Monday, September 13, 2010

He was the NHL's oldest rookie and he scored in seconds

Bob Barlow holds a stick autographed by the championship Victoria Maple Leafs team in 1966. He has turned part of a basement into a shrine honouring his hockey career. Photographs by Deddeda Stemler for The Globe and Mail. BELOW: An elated Barlow celebrates his first NHL goal, scored just seconds after he stepped on the ice.

By Tom Hawthorn
Special to The Globe and Mail
September 13, 2010


On hockey night, you can find white-haired Bob Barlow, 75, at the arena sitting in Section X, Row 8, Seat 14. He likes the seat designation, as it matches a uniform number he once wore.

Between periods, Barlow cruises the concourse at Bear Mountain Arena in suburban Colwood, greeting his cronies and handing out a free hockey card to children.

“I tell them dreams do come true if you work hard,” he said. “I tell them I finally realized my dream at 34.”

The colourful piece of cardboard features Barlow in the green, white and gold livery of the Minnesota North Stars. He wears No. 14 on his sleeves and a crew cut atop his head. The image comes from his O-Pee-Chee rookie card issued after he finally got a National Hockey League job after spending 15 seasons in the minor leagues.

All that training paid off. After a long apprenticeship, Barlow stepped on the ice on Oct. 12, 1969, as the oldest rookie in NHL history. Seconds later, he was on the scoresheet by firing a 30-foot shot past Bernie Parent of the Philadelphia Flyers.

A photograph captured him with both arms in the air in celebration, his toothless grin evidence of a lifetime spent dodging pucks and sticks.

“Took the puck to the bench, told (coach) Wren Blair, ‘What’s so hard about this league?’ ”

As his teammates laughed, Barlow added, “Why didn’t you bring me up a little sooner?”

Back in the 1960s, Barlow used a modest playoff bonus to put a down payment on the split-level rancher he still calls home. The basement includes a small wet bar decorated with memorabilia from his hockey career. Among the items is the puck from his first NHL goal, mounted on a small wooden base.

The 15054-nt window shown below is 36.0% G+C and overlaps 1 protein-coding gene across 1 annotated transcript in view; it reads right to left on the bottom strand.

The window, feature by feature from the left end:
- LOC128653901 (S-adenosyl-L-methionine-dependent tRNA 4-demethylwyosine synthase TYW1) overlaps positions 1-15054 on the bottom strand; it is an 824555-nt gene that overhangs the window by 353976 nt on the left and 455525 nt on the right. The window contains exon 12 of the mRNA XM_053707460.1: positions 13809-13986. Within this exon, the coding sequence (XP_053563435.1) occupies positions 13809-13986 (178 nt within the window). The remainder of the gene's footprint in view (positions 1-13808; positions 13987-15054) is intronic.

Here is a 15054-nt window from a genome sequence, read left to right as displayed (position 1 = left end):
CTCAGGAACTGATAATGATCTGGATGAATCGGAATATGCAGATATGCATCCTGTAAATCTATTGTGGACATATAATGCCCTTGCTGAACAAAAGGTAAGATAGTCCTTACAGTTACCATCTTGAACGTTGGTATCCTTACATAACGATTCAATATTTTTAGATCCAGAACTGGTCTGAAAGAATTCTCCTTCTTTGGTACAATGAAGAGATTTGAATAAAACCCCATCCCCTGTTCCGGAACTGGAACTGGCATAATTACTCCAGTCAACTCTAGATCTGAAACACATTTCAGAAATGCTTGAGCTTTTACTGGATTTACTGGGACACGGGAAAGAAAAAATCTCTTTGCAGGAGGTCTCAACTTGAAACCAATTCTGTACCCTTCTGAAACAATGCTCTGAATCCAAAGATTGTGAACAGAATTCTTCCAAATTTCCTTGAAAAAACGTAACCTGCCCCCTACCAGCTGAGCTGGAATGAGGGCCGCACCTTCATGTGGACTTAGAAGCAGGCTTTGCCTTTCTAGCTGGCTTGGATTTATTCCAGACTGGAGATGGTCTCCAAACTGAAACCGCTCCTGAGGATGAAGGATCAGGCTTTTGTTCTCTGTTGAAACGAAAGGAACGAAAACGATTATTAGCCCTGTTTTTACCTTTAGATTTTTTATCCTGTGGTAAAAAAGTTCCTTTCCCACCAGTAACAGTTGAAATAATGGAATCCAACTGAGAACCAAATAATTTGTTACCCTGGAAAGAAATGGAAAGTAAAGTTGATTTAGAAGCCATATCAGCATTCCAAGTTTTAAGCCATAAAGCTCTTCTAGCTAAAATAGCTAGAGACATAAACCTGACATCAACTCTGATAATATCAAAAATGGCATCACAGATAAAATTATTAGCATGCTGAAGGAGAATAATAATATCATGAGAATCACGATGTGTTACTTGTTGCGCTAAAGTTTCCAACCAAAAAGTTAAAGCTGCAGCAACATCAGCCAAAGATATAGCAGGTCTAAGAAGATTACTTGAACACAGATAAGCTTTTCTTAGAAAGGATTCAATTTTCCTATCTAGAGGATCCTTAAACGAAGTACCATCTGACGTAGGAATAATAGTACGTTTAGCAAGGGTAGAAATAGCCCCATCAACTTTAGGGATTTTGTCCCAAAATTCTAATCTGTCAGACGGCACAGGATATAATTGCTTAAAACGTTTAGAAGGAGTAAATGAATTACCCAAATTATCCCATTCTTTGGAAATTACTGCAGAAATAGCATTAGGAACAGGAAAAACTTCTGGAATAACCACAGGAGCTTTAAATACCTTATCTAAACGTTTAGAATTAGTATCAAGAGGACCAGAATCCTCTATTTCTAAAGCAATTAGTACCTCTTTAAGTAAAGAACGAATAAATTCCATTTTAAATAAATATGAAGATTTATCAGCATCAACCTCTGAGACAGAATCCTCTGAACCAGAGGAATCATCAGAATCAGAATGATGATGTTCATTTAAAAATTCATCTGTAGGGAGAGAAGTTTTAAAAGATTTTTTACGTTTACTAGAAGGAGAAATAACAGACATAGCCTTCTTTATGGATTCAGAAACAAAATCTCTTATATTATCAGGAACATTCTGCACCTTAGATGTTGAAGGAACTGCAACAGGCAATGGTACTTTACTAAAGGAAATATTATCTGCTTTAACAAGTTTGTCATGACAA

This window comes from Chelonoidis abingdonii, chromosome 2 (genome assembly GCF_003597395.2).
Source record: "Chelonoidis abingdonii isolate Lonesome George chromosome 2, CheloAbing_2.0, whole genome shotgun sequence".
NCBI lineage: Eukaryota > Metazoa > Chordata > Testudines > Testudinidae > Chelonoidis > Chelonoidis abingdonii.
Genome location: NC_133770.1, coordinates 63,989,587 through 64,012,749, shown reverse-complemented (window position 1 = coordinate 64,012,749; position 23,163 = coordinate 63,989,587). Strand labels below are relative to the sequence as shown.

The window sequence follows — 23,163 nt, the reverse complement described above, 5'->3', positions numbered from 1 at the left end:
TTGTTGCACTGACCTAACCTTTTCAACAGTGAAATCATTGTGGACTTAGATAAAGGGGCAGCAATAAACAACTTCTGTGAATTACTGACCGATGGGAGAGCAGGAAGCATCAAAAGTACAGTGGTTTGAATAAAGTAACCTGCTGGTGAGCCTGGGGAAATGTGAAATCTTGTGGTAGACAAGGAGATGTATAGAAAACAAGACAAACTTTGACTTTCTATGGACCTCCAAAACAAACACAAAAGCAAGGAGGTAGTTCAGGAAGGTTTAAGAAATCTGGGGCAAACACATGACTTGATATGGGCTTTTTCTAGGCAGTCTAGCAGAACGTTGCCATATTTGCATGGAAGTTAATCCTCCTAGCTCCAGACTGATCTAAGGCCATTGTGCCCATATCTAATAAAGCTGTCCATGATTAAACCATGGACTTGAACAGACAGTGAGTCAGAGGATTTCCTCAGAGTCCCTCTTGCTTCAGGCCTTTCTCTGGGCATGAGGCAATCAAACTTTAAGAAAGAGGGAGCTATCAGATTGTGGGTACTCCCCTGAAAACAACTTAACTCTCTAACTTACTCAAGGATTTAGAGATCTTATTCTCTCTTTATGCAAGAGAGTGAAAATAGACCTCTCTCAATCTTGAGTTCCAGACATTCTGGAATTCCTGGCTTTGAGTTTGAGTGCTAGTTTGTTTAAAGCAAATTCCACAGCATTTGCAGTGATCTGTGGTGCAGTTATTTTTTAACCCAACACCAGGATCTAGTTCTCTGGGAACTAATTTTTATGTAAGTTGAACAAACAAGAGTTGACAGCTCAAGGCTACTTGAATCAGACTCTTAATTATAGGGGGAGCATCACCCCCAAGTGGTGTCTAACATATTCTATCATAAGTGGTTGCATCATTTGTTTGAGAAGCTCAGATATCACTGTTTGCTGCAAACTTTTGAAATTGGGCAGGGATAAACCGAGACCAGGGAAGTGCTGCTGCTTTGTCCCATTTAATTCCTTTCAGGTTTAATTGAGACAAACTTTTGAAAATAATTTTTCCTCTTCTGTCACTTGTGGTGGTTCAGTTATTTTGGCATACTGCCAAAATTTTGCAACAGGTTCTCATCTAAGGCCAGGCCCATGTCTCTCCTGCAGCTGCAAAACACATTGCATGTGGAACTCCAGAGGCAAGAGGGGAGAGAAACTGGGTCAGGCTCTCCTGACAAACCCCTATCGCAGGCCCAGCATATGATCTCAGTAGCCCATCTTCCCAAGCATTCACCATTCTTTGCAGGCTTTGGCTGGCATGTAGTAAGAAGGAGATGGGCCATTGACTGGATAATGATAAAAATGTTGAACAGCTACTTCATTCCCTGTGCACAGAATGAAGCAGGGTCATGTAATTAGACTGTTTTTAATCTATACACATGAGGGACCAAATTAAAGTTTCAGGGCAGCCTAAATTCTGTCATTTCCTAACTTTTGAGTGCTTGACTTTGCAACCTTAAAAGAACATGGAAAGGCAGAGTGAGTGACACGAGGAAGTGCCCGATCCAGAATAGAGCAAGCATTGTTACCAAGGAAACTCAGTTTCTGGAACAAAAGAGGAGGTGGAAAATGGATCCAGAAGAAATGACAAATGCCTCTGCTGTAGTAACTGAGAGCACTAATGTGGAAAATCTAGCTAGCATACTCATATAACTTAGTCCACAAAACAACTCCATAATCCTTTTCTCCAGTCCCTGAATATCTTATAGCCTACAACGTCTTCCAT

The basement includes pucks and pennants, stickers and programs, autographed hockey sticks and a library of hockey books.

He brought out a watchcase. Inside could be found jeweled rings from each of the five championships he won in the minors. He wears a different one each night he goes to the rink to watch junior hockey.

To play on a championship team — at any level, in any sport — is to be bonded with teammates forever.

The first pro title he won came with the old Victoria Maple Leafs in 1966. A city not known for exuberant public displays went nuts for the Toronto farm team as it battled the Portland Buckaroos for Western Hockey League supremacy.

Barlow lived in an duplex in Esquimalt in those days, waking each morning during the playoffs to see a new rhyming sign posted by a hockey-mad neighbour.

“Here will lie the Portland Bucs,” read one, “laid to rest by Barlow’s pucks.”

The hard-fought series included an incident during which Barlow tussled with defenceman Jim (Red Eye) Hay. Both miscreants were dispatched to the penalty box for two minutes to contemplate their misdeeds. As they caught their breath, a reporter overheard an exchange between two old friends.

“Whatcha doin’ after the series?’ Hay asked.

“Been thinin’ about goin’ to Portland,” Barlow replied.